Nigerian troops patrol airports ahead of WEF
Troops deployed Saturday to Nigeria's main airports in a security clampdown ahead of a major international economic conference next week in Abuja after two bomb blasts left scores dead in the capital.
Armed troops have been deployed to the departure and arrival gates of both Abuja's international airport and that of the economic capital Lagos, sources told AFP.
In Lagos, cars may no longer drop passengers off outside the airport terminal but in front of a church some 200 metres (yards) where they must take a shuttle.
The measures are in addition to precautions announced earlier ahead of the three-day World Economic Forum on Africa, dubbed the 'African Davos', beginning Wednesday, which Chinese Premier Li Keqiang is due to attend.
Two deadly car bomb attacks some two and a half weeks apart in an Abuja suburb blamed on the Islamist sect Boko Haram sparked the security concerns over the WEF, described as the most prestigious international event to come to Abuja.
April 14 in Abuja's Nyanya suburb saw the capital's deadliest attack ever, when 75 people were killed, and the second was a stone's throw away, considered a 'copy-cat' attack and claiming 19 lives on Thursday.
Also on April 14, suspected Boko Haram gunmen kidnapped scores of schoolgirls in northeastern Nigeria, the main theatre of their insurgency that has killed thousands since 2009.
The US consulate in Lagos warned in an advisory on Friday that 'groups associated with terrorism' could be planning to attack a luxury hotel in Lagos.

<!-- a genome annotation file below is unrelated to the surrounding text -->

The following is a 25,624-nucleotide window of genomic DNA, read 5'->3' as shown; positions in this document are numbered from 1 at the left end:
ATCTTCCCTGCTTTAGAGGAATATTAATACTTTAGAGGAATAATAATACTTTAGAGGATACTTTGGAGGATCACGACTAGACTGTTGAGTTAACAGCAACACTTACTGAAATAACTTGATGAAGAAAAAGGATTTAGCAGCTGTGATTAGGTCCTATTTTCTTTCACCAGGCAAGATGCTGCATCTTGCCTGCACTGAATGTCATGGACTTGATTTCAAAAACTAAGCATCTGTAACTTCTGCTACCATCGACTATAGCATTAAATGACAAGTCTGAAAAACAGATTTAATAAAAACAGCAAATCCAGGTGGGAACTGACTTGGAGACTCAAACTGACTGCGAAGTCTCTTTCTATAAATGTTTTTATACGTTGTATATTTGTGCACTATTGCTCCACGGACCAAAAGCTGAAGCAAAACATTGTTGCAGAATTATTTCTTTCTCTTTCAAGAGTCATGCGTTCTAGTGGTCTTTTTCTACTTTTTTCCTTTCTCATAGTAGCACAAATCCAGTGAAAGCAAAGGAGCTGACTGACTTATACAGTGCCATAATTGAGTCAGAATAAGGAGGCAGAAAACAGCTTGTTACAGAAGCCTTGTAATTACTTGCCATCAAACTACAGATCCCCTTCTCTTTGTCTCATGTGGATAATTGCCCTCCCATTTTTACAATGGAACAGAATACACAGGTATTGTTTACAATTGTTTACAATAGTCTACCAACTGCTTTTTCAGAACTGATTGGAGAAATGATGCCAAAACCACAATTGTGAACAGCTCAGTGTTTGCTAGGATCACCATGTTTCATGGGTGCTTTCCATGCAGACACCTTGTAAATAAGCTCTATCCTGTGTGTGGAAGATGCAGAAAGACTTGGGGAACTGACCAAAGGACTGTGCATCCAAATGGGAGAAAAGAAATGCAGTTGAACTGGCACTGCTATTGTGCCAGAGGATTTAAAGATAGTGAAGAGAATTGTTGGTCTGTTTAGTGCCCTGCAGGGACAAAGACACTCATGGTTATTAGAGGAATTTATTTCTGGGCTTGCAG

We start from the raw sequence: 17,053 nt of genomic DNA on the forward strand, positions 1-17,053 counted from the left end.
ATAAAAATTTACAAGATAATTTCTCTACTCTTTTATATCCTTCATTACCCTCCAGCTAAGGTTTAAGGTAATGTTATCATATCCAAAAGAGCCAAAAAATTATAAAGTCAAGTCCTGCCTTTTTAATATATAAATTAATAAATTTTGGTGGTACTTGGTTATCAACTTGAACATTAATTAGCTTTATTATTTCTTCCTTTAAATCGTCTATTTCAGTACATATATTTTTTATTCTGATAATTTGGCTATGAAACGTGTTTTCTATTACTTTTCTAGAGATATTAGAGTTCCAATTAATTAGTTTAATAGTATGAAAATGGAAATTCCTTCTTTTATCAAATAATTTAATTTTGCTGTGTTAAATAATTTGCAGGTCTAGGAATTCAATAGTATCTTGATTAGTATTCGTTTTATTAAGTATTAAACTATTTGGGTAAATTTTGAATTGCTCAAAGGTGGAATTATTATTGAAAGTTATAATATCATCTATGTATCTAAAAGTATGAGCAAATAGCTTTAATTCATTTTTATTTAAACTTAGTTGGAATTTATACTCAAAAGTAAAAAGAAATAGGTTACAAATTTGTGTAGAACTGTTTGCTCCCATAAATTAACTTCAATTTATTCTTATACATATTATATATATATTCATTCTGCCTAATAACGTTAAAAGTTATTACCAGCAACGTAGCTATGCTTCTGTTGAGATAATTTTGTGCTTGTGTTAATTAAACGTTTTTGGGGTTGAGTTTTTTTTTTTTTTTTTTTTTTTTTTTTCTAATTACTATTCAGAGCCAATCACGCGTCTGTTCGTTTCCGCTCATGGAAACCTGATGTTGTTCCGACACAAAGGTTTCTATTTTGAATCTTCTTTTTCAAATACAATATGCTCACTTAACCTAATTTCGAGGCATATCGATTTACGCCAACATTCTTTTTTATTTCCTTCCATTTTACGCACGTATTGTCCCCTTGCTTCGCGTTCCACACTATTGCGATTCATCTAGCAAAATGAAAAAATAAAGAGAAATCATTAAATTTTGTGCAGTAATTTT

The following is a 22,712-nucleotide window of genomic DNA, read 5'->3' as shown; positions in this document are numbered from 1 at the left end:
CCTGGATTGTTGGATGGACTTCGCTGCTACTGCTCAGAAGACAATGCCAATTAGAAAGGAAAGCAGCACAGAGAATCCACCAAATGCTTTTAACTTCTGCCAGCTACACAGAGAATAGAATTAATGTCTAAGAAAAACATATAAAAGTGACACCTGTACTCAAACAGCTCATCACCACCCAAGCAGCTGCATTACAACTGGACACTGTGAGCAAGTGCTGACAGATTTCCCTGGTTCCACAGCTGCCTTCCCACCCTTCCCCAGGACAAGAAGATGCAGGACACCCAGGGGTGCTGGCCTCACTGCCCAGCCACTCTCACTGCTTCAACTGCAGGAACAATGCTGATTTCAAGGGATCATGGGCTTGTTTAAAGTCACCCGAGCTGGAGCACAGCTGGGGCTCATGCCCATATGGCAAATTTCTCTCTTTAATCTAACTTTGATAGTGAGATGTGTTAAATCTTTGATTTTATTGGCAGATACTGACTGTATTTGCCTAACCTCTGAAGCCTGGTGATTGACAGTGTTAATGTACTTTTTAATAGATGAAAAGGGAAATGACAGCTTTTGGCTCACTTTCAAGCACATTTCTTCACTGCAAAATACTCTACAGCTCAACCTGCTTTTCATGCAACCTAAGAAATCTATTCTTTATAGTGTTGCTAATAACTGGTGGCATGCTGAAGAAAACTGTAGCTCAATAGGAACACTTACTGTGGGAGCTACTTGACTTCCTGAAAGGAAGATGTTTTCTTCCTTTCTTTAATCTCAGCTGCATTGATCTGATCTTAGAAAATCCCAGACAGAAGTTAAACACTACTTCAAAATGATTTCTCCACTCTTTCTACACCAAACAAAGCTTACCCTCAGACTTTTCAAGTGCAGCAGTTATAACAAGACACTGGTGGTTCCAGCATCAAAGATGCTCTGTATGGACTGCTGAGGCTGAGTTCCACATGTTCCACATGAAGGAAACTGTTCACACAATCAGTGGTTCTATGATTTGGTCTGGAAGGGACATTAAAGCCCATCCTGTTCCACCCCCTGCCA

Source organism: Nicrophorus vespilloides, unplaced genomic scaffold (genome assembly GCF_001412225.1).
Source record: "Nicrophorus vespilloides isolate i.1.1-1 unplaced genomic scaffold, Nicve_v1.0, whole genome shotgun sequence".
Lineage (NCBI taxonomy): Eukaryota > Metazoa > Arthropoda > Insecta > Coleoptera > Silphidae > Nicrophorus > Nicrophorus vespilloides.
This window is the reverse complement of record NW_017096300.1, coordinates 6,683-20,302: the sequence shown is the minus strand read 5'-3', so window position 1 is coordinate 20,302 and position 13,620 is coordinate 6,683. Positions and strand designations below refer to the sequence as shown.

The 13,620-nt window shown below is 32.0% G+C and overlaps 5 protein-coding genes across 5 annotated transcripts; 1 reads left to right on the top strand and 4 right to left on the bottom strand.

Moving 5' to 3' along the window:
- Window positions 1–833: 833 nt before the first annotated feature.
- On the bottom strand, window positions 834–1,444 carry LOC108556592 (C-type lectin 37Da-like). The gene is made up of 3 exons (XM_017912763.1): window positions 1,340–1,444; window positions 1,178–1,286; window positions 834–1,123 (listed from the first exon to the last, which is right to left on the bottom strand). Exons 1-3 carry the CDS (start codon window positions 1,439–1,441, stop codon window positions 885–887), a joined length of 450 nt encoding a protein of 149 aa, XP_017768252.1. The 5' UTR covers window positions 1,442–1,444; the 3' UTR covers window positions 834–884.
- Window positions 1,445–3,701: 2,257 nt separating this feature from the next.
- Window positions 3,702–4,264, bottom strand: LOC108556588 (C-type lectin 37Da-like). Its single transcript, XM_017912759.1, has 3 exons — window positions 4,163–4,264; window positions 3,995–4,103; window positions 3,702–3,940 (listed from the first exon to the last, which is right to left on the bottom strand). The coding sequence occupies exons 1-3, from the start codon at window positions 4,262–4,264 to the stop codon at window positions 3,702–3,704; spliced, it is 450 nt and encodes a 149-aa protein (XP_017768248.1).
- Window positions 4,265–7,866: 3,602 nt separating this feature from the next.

The WEF said in a statement that its security arrangements for the conference, to be held at a top Abuja hotel, were 'robust'.
'There are no plans to make any changes to the programme or content of the meeting,' it said, offering sympathy for the victims of the attacks.
Nigeria, however, announced that all government offices and schools would be shut during the conference, while local organisers have said more than 6,000 police and soldiers would be deployed to ensure delegates' safety.
'Our security planning for the World Economic Forum on Africa is already well under way and will be the largest security operation ever mounted in this country for an international summit,' they said.
US Secretary of State John Kerry on Saturday vowed that Washington would do 'everything possible' to help Nigeria deal with the abduction of the schoolgirls, who number 223, according to the latest police figure.
'Let me be clear. The kidnapping of hundreds of children by Boko Haram is an unconscionable crime,' Kerry said in a policy speech in the Ethiopian capital Addis Ababa.
'We will do everything possible to support the Nigerian government to return these young women to their homes and hold the perpetrators to justice. That is our responsibility and the world's responsibility,' he said.
The United States, he added, is 'working to strengthen Nigeria's institutions and its military to combat Boko Haram's campaign of terror and violence'.
The mass kidnapping is one of the most shocking attacks in Boko Haram's five-year extremist uprising, which has killed thousands across the north and centre of the country, including 1,500 people this year alone.
The twin car bombings in Abuja have fuelled fears that the Islamist group may be shifting its focus outside of its historic base in Nigeria's remote northeast.